Like many of you, my work often requires me to stay in hotels, and I am sure that, like me, the experience can be a little jading. The same TV channels, the same room layout, the same belief that £15.95 is a reasonable price for a cup of coffee and a bowl of cereal at breakfast.
And then it happened. That moment when something that is just accepted stands out and you wonder to yourself “Why is that a thing? Who thought that is a good idea, and what strange choices made by the people responsible brought it about?”
What had I seen?
Some furniture. In the corridor.
Not just any furniture. We are talking about a baroque table, with two elegant chairs either side of it, placed half-way down a long corridor, and it started me thinking.
Has anyone, ever, in the history of the world, been so overcome by the sudden need to write a letter, draw a picture of a zebra or fill out a tax form that they have stopped on their way to or from their room and looked around for a convenient location to satisfy that urge? Do the people who design hotel layouts live in constant fear of customer feedback forms that bemoan the lack of occasional tables?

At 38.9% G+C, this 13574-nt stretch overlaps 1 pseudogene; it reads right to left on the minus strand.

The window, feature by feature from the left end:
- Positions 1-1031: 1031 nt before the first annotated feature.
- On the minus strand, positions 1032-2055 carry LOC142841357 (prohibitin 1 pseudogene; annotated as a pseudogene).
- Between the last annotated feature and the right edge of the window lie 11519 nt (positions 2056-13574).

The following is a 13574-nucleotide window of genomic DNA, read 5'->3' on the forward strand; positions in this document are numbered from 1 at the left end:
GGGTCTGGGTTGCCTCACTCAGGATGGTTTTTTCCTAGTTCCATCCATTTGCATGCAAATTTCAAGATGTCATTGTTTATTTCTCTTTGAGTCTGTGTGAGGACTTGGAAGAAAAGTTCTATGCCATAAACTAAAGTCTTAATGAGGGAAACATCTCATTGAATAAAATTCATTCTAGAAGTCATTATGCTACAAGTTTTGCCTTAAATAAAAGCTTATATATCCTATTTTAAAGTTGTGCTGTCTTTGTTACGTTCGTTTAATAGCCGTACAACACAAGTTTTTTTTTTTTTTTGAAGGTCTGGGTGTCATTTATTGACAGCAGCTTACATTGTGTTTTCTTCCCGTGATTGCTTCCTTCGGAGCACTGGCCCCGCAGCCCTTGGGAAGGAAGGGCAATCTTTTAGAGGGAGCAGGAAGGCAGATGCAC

Once I opened my eyes to this bizarre need to place furniture that no one in their right mind would ever use in places where it had no right to be, a passion was born. It seemed that every hotel I stayed in conformed to this requirement. It didn’t matter if I was in Scunthorpe or Bratislava; I could take comfort in the universal desire of hoteliers to express their individuality and commitment to customer comfort by placing chairs, tables and sofas in infinite, beautifully useless variations, so that the weary traveller or jet-lagged business person could have a bit of a sit-down whenever they felt like it. Even if they would never feel like it.